Study: Alcohol labelling branded ineffective

Warnings on alcoholic drinks do little to change the behaviour of younger drinkers, an Australian study has found.

Deakin University's Professor Peter Miller, who carried out the study, said the findings made it clear the current, optional warning system, overseen by the industry-funded body DrinkWise, was not working.

"We need to be sure, as consumers, that our government are the people that are looking after our rights. We can't trust the alcohol industry to supply us with information about alcohol. It's as idiotic as doing it with tobacco," Professor Miller said.

Geoff Munro, from the Alcohol and Drug Foundation, said something needed to be done to combat the widespread societal harm that alcohol causes including assaults, family violence and drink driving.

"Alcohol is a major health problem for Australian society. It does enormous damage," he said. "It is responsible for 5,500 deaths each year and alcohol puts 170,000 Australians into hospital each year for either acute or chronic problems.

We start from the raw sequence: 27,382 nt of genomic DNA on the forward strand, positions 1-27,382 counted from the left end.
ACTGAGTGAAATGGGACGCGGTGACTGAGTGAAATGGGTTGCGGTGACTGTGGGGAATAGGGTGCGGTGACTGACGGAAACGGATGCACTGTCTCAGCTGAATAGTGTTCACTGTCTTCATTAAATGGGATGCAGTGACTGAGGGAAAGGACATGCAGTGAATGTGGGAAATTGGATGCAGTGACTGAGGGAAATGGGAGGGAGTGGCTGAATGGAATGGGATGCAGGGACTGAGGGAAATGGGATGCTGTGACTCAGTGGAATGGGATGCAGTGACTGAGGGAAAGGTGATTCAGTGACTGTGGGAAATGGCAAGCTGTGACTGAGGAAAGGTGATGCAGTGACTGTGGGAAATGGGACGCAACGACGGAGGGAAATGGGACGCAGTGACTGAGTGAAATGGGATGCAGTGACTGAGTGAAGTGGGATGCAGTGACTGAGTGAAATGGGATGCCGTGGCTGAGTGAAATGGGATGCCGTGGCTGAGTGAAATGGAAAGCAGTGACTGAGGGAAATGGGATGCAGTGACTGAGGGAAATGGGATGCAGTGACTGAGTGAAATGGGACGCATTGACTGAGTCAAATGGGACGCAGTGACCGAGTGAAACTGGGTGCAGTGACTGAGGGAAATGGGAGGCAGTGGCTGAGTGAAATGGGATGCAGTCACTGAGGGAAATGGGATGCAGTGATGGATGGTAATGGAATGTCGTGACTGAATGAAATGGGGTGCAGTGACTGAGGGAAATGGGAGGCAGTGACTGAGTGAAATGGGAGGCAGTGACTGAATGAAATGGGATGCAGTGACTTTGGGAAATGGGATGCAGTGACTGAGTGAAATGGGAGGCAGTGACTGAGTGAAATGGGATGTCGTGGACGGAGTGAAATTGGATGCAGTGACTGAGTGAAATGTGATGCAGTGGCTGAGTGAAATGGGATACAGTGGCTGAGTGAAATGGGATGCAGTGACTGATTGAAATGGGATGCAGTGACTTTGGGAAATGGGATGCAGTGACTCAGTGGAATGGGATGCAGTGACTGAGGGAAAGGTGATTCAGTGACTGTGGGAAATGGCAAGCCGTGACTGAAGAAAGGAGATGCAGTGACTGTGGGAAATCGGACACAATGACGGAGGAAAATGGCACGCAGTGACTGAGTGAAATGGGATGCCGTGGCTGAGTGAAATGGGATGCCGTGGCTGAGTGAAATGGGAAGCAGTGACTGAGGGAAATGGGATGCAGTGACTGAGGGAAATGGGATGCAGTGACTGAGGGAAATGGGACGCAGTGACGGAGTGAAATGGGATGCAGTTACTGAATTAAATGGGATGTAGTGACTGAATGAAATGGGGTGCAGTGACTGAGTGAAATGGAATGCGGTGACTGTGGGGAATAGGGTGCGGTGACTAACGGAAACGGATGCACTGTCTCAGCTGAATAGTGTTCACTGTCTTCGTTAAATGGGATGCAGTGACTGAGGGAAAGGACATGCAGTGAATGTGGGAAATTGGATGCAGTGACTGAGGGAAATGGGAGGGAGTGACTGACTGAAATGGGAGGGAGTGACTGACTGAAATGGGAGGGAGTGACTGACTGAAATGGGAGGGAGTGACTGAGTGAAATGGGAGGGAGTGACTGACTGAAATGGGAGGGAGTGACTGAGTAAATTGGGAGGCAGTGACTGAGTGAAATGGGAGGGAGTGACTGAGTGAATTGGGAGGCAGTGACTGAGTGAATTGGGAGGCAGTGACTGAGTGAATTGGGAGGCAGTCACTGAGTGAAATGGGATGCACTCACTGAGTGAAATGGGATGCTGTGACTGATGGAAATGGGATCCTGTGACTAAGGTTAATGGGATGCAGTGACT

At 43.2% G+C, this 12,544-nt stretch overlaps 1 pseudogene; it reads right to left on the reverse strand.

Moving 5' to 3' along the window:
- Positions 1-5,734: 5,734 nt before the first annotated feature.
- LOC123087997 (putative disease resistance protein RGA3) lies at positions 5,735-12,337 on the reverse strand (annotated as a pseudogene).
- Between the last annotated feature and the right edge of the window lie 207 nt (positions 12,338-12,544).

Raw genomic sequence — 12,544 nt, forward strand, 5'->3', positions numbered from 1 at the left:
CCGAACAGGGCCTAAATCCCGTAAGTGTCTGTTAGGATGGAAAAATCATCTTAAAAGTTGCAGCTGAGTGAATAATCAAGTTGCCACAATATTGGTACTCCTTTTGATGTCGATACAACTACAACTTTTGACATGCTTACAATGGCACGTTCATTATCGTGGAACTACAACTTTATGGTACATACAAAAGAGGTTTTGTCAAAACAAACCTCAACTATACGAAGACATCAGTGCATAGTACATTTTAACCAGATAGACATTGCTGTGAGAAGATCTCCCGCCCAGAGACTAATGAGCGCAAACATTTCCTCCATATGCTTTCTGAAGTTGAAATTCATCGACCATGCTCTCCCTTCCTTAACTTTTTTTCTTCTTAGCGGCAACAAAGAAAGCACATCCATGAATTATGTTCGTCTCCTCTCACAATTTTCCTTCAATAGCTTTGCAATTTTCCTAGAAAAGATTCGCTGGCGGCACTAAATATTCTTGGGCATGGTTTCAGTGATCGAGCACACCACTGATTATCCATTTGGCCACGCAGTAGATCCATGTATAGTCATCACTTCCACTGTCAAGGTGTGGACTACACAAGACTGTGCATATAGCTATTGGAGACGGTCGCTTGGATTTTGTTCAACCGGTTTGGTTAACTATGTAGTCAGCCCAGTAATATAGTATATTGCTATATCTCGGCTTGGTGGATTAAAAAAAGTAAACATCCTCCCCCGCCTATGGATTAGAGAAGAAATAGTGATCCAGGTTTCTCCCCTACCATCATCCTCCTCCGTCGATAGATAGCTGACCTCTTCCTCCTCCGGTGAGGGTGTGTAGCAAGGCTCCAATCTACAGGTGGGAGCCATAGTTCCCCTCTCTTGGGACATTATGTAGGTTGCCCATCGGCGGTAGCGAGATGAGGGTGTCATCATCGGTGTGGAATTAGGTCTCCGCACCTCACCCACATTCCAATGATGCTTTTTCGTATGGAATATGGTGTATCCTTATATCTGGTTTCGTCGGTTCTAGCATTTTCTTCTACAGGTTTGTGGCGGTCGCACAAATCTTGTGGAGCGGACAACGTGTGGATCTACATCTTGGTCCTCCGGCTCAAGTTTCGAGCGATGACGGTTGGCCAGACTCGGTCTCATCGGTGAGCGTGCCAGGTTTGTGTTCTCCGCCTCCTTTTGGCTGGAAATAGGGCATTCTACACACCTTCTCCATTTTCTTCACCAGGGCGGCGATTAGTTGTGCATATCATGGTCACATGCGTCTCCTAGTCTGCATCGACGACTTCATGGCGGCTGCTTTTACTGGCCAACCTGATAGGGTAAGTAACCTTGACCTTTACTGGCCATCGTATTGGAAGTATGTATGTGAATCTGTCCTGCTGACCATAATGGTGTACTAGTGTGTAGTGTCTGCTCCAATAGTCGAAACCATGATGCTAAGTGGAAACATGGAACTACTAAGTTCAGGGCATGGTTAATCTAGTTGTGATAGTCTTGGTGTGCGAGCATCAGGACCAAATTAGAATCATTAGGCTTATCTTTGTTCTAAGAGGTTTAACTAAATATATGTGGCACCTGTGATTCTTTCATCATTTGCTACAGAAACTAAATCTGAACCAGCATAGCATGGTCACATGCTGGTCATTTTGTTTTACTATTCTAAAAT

"Australia needs a broad-based campaign to help lower the cost of alcohol and to encourage people to treat alcohol with much more respect than we do."

Forty Deakin University students aged between 18 and 25 took part in the study. They were shown images of the warnings, and then alcohol labelling with the warnings present.

The subjects of the study labelled the warnings as ineffective and some even went so far as to question whether DrinkWise was intentionally decreasing the visibility of the labels.

"I don't think it's displayed well enough for it to be a serious warning ??? because it's so tiny, it doesn't feel like they're caring whether we see the label or not. I don't see it as a legitimate warning," one subject said.

And despite 90 per cent of the subjects being classified as risky drinkers, very few felt the ads directly targeted them.

"I just see that [warnings] and think that wouldn't apply to me," another subject said.

The study's authors recommended that warnings highlight the negative effects of low to moderate alcohol consumption, such as the links between alcohol and cancer, in order to have a greater impact on alcohol consumption.

DrinkWise CEO John Scott responded to the criticism, arguing that the warnings play a small role in raising awareness of the dangers of alcohol consumption.

"Education about alcohol consumption is imperative and is at the forefront of what we do. While we recognise that labels alone do not change behaviour, our labels encourage consumers to visit our website for further detail and facts about alcohol," Mr Scott said.

This story Study: Alcohol labelling branded ineffective first appeared on The Sydney Morning Herald.